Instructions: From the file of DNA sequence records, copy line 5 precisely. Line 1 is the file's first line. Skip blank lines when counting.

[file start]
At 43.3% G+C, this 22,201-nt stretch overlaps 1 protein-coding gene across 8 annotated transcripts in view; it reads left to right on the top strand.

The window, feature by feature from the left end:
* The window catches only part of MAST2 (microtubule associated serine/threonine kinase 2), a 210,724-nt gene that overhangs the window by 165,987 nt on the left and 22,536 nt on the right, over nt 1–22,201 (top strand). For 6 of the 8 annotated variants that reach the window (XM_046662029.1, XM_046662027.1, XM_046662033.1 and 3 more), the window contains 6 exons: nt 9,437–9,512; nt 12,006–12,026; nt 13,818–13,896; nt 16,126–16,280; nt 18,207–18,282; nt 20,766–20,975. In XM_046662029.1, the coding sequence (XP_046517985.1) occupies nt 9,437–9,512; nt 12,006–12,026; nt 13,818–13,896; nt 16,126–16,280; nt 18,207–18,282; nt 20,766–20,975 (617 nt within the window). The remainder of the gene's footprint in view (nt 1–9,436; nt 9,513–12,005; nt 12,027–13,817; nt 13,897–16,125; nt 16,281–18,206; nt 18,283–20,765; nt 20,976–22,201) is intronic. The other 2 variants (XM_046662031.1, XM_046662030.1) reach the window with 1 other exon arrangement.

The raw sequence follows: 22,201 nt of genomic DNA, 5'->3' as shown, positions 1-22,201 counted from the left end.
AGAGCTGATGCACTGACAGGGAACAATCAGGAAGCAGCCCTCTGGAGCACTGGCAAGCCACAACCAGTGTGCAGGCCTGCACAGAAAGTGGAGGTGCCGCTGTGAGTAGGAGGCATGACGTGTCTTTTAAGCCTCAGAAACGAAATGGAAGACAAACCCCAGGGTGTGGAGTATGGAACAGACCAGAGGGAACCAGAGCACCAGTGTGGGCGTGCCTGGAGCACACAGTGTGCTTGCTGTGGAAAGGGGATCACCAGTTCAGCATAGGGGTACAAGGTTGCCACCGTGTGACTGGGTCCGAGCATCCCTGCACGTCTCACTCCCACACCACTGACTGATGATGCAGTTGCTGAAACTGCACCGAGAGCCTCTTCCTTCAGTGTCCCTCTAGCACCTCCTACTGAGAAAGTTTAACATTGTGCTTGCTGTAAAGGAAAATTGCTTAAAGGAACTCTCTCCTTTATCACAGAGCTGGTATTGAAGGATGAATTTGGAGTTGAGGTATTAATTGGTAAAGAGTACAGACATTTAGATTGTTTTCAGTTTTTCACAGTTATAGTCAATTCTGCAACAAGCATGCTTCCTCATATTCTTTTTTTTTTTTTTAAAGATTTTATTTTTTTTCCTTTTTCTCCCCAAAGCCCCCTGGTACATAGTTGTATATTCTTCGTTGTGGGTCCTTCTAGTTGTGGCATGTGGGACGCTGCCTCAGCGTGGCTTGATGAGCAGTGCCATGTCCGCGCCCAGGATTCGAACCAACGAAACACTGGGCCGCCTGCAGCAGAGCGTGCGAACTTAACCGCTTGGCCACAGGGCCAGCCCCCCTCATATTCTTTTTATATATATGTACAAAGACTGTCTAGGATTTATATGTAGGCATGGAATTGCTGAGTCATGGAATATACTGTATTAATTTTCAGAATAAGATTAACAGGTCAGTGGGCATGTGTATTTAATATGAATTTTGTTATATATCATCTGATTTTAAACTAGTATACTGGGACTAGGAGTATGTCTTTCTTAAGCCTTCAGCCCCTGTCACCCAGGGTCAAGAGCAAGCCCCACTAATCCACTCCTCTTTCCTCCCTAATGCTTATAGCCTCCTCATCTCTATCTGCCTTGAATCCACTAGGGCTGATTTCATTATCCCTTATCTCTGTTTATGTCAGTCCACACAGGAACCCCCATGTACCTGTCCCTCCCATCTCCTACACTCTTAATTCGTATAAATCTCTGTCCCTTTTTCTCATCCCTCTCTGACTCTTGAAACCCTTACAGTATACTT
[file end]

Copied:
AGAGCTGATGCACTGACAGGGAACAATCAGGAAGCAGCCCTCTGGAGCACTGGCAAGCCACAACCAGTGTGCAGGCCTGCACAGAAAGTGGAGGTGCCGCTGTGAGTAGGAGGCATGACGTGTCTTTTAAGCCTCAGAAACGAAATGGAAGACAAACCCCAGGGTGTGGAGTATGGAACAGACCAGAGGGAACCAGAGCACCAGTGTGGGCGTGCCTGGAGCACACAGTGTGCTTGCTGTGGAAAGGGGATCACCAGTTCAGCATAGGGGTACAAGGTTGCCACCGTGTGACTGGGTCCGAGCATCCCTGCACGTCTCACTCCCACACCACTGACTGATGATGCAGTTGCTGAAACTGCACCGAGAGCCTCTTCCTTCAGTGTCCCTCTAGCACCTCCTACTGAGAAAGTTTAACATTGTGCTTGCTGTAAAGGAAAATTGCTTAAAGGAACTCTCTCCTTTATCACAGAGCTGGTATTGAAGGATGAATTTGGAGTTGAGGTATTAATTGGTAAAGAGTACAGACATTTAGATTGTTTTCAGTTTTTCACAGTTATAGTCAATTCTGCAACAAGCATGCTTCCTCATATTCTTTTTTTTTTTTTTAAAGATTTTATTTTTTTTCCTTTTTCTCCCCAAAGCCCCCTGGTACATAGTTGTATATTCTTCGTTGTGGGTCCTTCTAGTTGTGGCATGTGGGACGCTGCCTCAGCGTGGCTTGATGAGCAGTGCCATGTCCGCGCCCAGGATTCGAACCAACGAAACACTGGGCCGCCTGCAGCAGAGCGTGCGAACTTAACCGCTTGGCCACAGGGCCAGCCCCCCTCATATTCTTTTTATATATATGTACAAAGACTGTCTAGGATTTATATGTAGGCATGGAATTGCTGAGTCATGGAATATACTGTATTAATTTTCAGAATAAGATTAACAGGTCAGTGGGCATGTGTATTTAATATGAATTTTGTTATATATCATCTGATTTTAAACTAGTATACTGGGACTAGGAGTATGTCTTTCTTAAGCCTTCAGCCCCTGTCACCCAGGGTCAAGAGCAAGCCCCACTAATCCACTCCTCTTTCCTCCCTAATGCTTATAGCCTCCTCATCTCTATCTGCCTTGAATCCACTAGGGCTGATTTCATTATCCCTTATCTCTGTTTATGTCAGTCCACACAGGAACCCCCATGTACCTGTCCCTCCCATCTCCTACACTCTTAATTCGTATAAATCTCTGTCCCTTTTTCTCATCCCTCTCTGACTCTTGAAACCCTTACAGTATACTT